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Education / Training Run what ya brung!

Run what ya brung!

This report covers:

  • Epiphany
  • Technology
  • Comment
  • What of it?
  • The impetus for today’s report
  • What it’s all about
  • Not much
  • Summary

In a complete departure from character BB is going to become an un-enabler today. That’s right, wives. This blog is safe for consumption in the home.


I was walking the aisles at the SHOT Show when I stumbled into the Minelab metal detector booth. For those who don’t know — BB is a treasure hunter and his latest and greatest detector is a Minelab Equinox 800. Now stay with me, because I promise this story does get back to airguns real soon.

Equinox 800
Minelab Equinox 800 metal detector.

I bought this new detector about three months ago, and then — what to my wondering eye did appear but a brand new Minelab detector that was (oh, you guessed it) better than what I had just bought. They say “More power; more depth; more finds.” Great. That was just what I wanted to hear. I held the new model in the Minelab booth and talked to the representative and then I thought that I didn’t even know how to use the detector I had just bought. It’s a technology that has changed vastly since I was a coin hunter and wrote about metal detecting many years ago.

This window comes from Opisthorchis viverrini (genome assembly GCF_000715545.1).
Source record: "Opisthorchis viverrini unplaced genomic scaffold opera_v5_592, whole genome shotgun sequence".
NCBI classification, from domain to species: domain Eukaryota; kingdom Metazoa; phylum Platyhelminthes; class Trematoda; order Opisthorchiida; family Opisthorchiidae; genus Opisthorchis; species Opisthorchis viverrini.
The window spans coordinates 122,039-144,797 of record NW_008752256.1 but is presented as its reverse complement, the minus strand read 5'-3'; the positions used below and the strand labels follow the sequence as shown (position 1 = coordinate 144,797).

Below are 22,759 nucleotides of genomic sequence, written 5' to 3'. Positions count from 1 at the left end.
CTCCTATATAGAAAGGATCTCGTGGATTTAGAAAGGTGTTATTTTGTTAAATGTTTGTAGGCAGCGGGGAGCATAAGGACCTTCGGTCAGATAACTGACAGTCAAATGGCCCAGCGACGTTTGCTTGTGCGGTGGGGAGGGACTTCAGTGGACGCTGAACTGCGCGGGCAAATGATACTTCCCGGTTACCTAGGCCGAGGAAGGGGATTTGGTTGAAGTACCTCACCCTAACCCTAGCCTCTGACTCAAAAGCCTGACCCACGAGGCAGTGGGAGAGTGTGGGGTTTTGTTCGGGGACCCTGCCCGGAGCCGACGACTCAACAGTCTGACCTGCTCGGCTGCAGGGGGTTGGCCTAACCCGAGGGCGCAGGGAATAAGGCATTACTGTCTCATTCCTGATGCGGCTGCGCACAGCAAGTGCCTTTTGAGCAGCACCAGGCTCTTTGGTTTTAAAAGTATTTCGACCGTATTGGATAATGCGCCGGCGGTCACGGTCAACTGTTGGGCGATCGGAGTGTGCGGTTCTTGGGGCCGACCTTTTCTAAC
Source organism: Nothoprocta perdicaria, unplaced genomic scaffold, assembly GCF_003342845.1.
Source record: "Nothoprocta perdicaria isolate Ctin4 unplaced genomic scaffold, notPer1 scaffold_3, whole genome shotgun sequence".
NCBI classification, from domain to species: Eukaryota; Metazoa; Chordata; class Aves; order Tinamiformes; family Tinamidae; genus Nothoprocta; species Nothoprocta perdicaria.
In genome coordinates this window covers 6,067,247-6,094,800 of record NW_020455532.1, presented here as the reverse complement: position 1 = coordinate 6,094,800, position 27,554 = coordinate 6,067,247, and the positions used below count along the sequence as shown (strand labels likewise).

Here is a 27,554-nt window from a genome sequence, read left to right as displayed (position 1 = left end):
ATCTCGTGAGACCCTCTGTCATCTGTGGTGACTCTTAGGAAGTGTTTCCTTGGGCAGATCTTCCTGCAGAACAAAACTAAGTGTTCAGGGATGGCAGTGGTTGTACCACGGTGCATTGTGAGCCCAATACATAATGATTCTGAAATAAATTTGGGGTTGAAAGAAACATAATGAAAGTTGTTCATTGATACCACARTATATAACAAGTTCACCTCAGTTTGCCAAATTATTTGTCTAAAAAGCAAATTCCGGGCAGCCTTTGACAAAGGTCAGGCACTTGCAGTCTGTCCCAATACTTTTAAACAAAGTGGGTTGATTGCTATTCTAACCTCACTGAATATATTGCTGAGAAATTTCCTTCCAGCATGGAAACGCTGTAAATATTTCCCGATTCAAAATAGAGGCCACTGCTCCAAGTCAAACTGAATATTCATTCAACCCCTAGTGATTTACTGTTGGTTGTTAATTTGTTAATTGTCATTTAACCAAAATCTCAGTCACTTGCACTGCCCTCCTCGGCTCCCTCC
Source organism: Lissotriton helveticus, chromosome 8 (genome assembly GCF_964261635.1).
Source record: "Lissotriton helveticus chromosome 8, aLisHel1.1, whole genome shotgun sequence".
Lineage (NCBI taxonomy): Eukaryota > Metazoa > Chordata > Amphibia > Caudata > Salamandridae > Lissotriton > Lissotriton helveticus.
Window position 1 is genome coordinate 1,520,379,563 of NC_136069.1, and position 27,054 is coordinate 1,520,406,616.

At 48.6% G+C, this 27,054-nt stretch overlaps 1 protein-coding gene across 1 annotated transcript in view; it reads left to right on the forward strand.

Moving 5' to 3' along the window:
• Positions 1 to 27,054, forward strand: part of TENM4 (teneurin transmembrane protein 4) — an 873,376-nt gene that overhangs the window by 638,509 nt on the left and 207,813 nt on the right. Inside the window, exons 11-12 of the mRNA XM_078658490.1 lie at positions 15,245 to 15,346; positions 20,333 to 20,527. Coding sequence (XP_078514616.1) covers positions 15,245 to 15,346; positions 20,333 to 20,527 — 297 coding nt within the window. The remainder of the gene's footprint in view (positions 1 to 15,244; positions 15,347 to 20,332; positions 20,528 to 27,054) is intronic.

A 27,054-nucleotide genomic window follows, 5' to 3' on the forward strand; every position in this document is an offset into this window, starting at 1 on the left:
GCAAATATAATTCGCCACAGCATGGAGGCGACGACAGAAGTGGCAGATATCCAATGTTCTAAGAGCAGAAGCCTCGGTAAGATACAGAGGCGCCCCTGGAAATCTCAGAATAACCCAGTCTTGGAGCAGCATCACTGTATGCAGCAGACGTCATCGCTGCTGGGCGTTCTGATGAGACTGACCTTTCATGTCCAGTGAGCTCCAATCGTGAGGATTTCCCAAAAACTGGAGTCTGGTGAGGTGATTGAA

Technology can be a good friend or your worst enemy. If you still use a flip phone you probably hate the newer “smart” phones because they do things you don’t like or don’t even need (put your hand down, RidgeRunner). You don’t need all those apps that promise to make your life better. You need a phone to make and receive phone calls — period! If you want a camera you’ll carry a camera, right? Never mind that BB accidentally left his camera at home when he went to the 2021 SHOT Show, and took all the pictures with his phone.